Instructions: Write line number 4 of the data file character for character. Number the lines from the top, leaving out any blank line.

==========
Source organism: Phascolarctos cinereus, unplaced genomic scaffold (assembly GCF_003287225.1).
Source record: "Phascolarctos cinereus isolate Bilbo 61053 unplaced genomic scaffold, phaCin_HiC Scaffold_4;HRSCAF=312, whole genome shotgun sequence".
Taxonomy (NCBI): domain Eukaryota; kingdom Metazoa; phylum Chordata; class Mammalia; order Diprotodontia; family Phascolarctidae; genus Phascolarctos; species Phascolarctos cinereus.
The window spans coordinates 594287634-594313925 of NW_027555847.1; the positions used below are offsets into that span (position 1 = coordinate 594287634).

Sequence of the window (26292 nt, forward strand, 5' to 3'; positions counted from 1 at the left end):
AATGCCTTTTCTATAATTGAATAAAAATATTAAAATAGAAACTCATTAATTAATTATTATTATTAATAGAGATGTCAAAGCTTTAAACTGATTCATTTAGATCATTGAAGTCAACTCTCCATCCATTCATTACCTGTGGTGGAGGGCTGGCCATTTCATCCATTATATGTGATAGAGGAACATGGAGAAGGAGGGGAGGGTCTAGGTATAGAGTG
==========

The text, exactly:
The window spans coordinates 594287634-594313925 of NW_027555847.1; the positions used below are offsets into that span (position 1 = coordinate 594287634).